Because Mary is undoubtedly in Heaven, and Jesus is King of Heaven. Since Jesus is “King of kings and Lord of lords,” it is certain that Mary His mother rejoices in queenly dignity.
Why pray to Mary at all?
Because God wills that we should do so, and because such prayers to her are of the utmost value. God often wills to give certain favors only on condition that we go to some secondary agent. Sodom was to be spared through the intercession of Abraham (Genesis 18:20-33). Naaman, the leper, was to be cured only through the waters of the Jordan (4 Kings 5:9-14). Now Mary is, and must ever remain, the Mother of Christ. She still has a mother’s rights and privileges, and is able to obtain for us many graces. But let us view things reasonably. If I desire to pray, I can certainly pray to God directly. Yet would you blame me if, at times, I were to ask my own earthly mother to pray for me also? Such a request is really a prayer to her that she may intercede for me with God. Certainly, if I met the mother of Christ on earth, I would ask her to pray for me, and she would do so. And in her more perfect state with Christ in Heaven she is more able to help me.
But a prayer to God directly must be more efficacious than a prayer to Mary.
Not necessarily. It might well be that God intends to honor Our Lady by granting the favor I seek through her intercession in a particular way. In that case the grace is to be given through her provided I honor her by addressing myself to her. Again, every prayer to Mary is in reality the asking of a favor also. It is often better to ask God for a favor and to have someone else praying to God with one for the same favor. Two prayers are better than one. And above all, when the other one praying is Christ’s own mother.
God loves you more than Mary loves you.
That is so. But He loves Mary more than He loves me. And as she is more pleasing to God than I am, He will be more ready to grant her requests.
It is unscriptural to attribute power to Mary.
That is a very unscriptural statement. At His mother’s request Jesus changed water into wine at Cana, though He had said, “My time is not yet come.” (John 2:4) St. James tells us that “the prayer of a just man availeth much.” (James 5:16). How much more the prayer of Mary!
Does the Bible sanction such prayers to Mary?
Yes. All through the Bible you will find God conferring favors through the prayer of others. In the Old Testament we read of the prayers of Abraham, Moses, and of the various prophets. In the New Testament, St. James (5:16) tells us to “pray for one another,” in the text I have just quoted. If we must always pray directly to God and may not ask the prayers of others why did St. Paul write to the Thessalonians, “Pray for us that we may be delivered from importunate and evil men”? (2 Thessalonians 3:2). Why did he not ask directly of God, instead of asking the prayers of the Thessalonians? Or would you be more scriptural than the New Testament itself?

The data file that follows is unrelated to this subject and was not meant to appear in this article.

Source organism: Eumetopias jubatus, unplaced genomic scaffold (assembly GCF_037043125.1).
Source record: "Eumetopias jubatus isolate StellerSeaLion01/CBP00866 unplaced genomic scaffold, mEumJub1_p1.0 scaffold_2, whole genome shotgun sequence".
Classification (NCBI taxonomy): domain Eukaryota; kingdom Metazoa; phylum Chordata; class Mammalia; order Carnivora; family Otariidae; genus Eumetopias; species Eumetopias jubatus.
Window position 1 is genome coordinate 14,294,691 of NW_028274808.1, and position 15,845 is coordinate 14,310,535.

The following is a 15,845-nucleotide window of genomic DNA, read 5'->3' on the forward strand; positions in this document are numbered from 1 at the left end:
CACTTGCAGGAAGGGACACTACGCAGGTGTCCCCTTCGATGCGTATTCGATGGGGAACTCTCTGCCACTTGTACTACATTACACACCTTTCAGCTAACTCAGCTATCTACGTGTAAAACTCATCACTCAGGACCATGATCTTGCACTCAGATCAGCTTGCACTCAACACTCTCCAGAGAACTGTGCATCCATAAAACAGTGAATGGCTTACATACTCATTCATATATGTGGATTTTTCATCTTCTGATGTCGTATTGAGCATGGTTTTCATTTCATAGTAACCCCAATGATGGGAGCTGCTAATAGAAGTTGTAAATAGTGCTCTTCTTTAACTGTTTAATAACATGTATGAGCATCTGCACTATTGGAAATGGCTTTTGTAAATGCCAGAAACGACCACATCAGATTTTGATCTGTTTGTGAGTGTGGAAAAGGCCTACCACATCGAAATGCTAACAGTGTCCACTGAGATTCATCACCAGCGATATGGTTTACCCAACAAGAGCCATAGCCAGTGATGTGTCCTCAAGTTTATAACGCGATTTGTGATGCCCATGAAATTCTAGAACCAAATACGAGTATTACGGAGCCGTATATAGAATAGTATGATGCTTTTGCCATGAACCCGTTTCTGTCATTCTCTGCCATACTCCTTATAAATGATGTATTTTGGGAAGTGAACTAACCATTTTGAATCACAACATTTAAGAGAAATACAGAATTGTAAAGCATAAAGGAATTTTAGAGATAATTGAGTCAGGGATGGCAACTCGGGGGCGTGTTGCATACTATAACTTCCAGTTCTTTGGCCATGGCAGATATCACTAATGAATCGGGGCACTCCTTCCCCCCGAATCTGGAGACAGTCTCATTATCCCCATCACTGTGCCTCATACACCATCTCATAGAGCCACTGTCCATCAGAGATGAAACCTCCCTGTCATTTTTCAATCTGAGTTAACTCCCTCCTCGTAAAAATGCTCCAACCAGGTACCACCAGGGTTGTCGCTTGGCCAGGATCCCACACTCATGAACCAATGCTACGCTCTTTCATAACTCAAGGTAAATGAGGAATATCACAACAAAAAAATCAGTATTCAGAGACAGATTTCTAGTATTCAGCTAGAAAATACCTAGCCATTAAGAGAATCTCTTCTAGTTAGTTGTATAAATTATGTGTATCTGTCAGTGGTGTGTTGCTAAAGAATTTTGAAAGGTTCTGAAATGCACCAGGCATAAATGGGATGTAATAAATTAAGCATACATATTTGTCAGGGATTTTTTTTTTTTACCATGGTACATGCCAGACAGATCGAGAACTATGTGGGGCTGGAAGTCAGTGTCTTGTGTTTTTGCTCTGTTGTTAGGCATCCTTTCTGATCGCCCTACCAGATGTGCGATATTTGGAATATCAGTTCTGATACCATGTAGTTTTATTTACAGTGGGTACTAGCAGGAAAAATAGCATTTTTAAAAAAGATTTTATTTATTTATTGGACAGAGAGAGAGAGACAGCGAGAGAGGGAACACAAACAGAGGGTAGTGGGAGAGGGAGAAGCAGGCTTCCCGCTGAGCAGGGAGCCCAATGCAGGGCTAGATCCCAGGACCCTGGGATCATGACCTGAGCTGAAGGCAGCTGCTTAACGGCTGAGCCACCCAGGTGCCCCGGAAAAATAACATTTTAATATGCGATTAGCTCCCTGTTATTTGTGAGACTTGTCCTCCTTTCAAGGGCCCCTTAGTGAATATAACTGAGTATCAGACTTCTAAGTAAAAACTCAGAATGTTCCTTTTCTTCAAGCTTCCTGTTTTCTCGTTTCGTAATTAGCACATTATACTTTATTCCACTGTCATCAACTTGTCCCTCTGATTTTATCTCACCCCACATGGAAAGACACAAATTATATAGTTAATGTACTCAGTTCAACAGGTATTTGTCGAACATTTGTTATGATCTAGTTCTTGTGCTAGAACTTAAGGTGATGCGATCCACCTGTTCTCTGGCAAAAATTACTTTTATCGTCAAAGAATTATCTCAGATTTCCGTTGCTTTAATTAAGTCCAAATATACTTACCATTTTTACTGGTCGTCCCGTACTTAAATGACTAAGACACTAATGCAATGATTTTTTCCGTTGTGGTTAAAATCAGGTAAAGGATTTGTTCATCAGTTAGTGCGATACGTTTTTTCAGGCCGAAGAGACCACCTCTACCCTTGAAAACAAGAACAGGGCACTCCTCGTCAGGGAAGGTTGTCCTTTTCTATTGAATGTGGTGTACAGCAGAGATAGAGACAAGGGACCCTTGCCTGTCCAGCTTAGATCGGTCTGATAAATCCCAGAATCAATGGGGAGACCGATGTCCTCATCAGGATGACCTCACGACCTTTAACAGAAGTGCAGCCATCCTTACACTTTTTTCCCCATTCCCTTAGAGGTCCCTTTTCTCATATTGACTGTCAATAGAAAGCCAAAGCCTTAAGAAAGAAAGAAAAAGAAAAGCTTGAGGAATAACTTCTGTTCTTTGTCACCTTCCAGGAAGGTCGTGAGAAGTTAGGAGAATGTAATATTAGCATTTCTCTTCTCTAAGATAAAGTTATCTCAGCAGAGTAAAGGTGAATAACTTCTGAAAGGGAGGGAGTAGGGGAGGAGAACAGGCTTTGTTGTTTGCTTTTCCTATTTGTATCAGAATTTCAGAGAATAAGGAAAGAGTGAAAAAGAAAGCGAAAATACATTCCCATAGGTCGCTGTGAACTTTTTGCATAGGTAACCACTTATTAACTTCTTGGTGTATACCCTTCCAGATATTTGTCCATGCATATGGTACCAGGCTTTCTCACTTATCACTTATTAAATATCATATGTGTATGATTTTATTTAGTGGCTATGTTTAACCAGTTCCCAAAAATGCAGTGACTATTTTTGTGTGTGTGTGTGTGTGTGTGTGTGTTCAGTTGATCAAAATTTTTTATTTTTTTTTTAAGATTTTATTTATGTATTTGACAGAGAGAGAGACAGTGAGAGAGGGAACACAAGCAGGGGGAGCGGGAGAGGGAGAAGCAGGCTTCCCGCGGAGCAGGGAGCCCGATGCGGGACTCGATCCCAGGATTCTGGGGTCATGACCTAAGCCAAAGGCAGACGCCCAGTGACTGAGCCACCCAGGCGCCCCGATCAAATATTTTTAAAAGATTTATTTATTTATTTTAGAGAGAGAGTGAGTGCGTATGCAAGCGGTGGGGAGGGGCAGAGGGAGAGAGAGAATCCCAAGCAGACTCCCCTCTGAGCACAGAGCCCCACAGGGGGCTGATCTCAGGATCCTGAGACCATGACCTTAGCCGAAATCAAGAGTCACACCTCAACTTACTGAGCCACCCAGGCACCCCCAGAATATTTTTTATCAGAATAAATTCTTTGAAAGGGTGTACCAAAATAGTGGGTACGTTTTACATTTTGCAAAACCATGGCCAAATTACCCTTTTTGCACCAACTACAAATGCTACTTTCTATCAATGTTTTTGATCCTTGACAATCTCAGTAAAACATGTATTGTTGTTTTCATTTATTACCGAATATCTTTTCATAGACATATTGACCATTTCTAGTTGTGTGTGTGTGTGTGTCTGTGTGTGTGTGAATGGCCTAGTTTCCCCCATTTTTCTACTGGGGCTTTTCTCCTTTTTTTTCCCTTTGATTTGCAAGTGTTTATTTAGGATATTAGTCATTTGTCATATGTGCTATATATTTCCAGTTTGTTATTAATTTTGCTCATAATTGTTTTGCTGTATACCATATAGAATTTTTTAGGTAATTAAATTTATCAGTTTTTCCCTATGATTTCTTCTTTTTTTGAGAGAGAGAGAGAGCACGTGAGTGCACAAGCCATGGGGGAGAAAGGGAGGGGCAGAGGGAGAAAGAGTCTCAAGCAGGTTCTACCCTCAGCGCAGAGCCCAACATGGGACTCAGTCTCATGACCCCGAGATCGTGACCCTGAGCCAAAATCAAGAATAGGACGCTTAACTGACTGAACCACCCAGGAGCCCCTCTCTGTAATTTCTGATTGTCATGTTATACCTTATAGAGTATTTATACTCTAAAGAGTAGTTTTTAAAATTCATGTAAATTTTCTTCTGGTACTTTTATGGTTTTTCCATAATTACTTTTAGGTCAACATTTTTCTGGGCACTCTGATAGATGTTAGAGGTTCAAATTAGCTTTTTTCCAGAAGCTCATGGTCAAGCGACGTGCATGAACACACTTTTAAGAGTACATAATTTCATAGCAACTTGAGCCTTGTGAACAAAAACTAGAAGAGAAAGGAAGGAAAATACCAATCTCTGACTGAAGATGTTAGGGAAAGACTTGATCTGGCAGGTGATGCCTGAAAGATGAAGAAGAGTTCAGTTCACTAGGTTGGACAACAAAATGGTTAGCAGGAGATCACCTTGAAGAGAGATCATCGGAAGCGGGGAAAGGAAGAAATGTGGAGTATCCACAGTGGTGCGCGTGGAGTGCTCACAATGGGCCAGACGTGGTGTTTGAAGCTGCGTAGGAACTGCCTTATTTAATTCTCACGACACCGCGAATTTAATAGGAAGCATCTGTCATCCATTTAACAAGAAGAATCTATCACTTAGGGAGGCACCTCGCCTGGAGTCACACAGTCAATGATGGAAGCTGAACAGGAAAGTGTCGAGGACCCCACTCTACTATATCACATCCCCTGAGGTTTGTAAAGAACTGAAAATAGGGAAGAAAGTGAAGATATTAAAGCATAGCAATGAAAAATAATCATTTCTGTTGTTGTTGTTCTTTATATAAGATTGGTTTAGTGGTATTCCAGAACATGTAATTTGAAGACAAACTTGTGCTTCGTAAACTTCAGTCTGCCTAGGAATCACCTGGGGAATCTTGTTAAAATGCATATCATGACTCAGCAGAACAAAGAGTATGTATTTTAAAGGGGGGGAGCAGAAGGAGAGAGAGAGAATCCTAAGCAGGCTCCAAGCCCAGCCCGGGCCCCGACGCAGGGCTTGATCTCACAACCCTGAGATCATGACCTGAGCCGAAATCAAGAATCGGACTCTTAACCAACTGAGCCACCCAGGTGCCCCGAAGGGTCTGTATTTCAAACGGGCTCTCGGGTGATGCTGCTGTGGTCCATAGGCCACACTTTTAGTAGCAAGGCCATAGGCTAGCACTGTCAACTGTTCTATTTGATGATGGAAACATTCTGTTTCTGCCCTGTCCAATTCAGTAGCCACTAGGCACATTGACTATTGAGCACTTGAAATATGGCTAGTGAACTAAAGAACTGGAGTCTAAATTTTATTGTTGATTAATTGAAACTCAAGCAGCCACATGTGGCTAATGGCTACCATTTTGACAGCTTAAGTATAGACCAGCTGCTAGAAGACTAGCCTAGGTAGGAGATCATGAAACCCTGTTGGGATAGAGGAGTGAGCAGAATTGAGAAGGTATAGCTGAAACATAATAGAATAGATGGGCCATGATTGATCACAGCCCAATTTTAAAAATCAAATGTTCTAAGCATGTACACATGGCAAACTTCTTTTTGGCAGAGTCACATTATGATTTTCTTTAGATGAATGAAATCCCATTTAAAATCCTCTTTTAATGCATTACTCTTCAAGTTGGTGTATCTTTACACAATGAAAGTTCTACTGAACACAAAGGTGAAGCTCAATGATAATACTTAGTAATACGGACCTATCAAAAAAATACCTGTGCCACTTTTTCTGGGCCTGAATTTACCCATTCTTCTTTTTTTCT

There is but one mediator; there is no place for Mary.
Christ is the principal mediator in His own right, Mary is a secondary mediatrix, through, with, and in Christ. Without Him she would have no power, and therefore He is the source of all mediation with God on behalf of men.
How can you blend the mediation of others with that of Christ?
It follows from the doctrine of the Communion of Saints. Remember that, by Baptism, every Christian is incorporated with Christ. St. Paul says, “Christ is the head; ye are the members.” (1 Corinthians 11:3; 12:27). So close is this union that Christ says, “Whoever gives you to drink a cup of water in my name because you belong to Christ; amen, I say to you, he shall not lose his reward.” (Mark 9:40). Every Christian is Christ in a most intimate way. St. Paul tells us that if a baptized person sins, he takes the members of Christ and makes them the members of iniquity! When that same St. Paul was persecuting the Christians before his conversion, Christ appeared to him and said, “Saul, Saul, why persecutest Thou Me?” (Acts 9:4). He did not say, “Why persecutest thou My disciples?” He could equally say, when we pray to Mary or to the saints, “What asketh thou of Me?” When we honor Our Lady or the saints, we honor, not their own merely human and created nature, but we honor Christ in them according to the doctrines of Scripture. The Catholic Church is the only completely scriptural Church.
Do Catholics believe that Mary is omnipotent?
No. God alone is omnipotent. But through Mary we have access to the omnipotence of God.
How do you know that Mary hears you?